Voreingenommenheit („Bias“) in der Wissenschaft

Ein interessanter Text behandelt Voreingenommenheit bzw. Vorurteil in der Wissenschaft

Let’s start with truth: The core mission of science, including social sciences, is to discover things that are actually true. Anything else is politics, morals, or personal preferences masquerading as science.


Citation counts are one very common measure of how “important” a scholarly publication is. When others cite one’s work they are usually acknowledging its importance and drawing on its ideas.  More citations, more influence and importance.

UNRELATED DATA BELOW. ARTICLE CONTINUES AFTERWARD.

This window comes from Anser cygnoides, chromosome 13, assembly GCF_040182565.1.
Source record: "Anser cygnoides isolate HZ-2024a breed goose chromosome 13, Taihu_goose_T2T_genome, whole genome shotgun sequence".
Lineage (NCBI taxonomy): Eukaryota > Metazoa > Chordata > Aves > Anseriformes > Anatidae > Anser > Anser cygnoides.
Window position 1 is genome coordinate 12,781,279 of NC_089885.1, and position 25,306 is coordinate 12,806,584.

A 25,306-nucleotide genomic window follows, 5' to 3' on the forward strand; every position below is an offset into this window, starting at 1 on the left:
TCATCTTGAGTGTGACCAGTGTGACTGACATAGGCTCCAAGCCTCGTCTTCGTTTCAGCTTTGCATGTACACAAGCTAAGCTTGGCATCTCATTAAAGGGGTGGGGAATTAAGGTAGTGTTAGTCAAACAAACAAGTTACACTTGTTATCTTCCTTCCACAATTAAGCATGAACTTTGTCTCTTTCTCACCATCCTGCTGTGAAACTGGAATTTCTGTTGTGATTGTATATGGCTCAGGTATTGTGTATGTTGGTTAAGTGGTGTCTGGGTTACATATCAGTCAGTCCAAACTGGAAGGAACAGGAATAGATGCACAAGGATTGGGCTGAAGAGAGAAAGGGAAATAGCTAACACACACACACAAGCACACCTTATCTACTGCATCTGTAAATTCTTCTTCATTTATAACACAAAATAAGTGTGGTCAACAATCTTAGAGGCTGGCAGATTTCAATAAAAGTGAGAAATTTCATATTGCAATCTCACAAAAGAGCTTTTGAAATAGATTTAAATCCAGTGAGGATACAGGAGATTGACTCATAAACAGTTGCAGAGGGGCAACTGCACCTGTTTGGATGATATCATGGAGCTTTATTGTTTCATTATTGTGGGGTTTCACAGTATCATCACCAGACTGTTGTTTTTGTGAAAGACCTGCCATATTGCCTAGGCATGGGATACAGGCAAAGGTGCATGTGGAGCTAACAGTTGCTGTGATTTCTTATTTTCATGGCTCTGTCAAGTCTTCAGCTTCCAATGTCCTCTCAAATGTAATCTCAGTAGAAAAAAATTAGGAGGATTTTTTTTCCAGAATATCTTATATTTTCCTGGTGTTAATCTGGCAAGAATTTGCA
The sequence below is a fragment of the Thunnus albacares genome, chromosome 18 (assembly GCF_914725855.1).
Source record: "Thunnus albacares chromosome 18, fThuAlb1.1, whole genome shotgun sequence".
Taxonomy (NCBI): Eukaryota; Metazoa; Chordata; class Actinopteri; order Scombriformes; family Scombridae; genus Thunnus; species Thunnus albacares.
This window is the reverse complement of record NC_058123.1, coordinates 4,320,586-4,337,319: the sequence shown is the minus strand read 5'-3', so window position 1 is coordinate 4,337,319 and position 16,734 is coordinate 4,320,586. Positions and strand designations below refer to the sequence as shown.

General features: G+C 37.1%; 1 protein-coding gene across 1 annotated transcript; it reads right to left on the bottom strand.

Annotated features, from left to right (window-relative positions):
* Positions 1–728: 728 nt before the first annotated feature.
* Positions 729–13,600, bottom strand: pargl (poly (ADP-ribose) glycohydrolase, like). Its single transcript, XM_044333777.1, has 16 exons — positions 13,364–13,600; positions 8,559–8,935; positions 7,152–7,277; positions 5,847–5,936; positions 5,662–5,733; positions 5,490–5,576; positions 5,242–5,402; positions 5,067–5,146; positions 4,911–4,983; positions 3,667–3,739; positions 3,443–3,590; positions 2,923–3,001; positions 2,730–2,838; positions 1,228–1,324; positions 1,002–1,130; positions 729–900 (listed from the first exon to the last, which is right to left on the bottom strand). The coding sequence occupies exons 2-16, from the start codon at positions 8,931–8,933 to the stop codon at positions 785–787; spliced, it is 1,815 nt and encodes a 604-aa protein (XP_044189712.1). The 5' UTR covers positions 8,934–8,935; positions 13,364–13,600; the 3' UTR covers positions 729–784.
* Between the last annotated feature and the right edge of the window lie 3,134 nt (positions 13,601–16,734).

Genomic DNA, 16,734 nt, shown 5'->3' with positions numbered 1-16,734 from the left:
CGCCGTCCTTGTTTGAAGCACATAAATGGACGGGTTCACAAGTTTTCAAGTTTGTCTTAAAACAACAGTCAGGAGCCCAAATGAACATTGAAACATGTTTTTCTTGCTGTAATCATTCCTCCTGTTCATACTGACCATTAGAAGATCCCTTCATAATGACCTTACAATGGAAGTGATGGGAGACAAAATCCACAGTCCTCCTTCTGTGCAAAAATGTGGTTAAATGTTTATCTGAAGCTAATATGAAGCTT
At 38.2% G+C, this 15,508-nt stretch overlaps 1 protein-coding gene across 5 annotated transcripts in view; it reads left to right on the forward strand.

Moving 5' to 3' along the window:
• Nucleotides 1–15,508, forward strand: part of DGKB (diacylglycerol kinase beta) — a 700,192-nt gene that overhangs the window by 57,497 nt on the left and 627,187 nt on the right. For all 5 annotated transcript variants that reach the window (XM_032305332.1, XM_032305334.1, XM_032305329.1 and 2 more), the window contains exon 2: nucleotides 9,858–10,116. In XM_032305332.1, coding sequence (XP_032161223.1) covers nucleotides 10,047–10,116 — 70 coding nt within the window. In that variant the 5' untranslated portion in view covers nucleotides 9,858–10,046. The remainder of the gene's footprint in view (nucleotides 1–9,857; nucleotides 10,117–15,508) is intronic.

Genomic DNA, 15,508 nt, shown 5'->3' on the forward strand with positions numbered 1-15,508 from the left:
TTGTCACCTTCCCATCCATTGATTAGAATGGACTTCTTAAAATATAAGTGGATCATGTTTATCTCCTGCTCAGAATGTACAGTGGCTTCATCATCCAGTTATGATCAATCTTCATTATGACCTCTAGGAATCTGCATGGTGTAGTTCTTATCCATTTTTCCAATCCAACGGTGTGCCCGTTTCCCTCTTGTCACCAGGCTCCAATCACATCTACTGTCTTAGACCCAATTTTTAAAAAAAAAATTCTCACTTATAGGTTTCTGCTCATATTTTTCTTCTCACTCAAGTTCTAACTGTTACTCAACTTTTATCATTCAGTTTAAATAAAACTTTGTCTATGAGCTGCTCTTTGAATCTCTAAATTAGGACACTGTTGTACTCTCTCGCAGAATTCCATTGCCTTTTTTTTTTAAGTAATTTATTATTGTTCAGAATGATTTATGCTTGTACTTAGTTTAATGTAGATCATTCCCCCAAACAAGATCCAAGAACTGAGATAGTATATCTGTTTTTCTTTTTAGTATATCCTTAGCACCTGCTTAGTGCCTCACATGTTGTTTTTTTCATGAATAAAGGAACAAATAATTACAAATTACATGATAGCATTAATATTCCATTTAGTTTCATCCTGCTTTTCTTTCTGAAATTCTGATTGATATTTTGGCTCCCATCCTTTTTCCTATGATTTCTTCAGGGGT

Now consider the storybook image of the scientist as someone who strives for objectivity. If it were true, studies of comparable scientific quality will be similarly influential, even if they produce different outcomes, because they both have comparable claims to reveal something true. But this is not the case. Papers in my home discipline of social psychology that can be used to craft narratives advancing social justice are generally cited far more than papers of equal or even higher scientific quality that contest those narratives. Here are two concrete examples.

When a paper finds stereotype bias, it gets nearly 1,000 citations but when a failed replication of that same study gets published, it gets 30.

When a paper reporting a single study finds evidence of bias against women in STEM it gets 600 citations; when another paper reporting five studies finds gender bias favoring women, it gets 70 citations.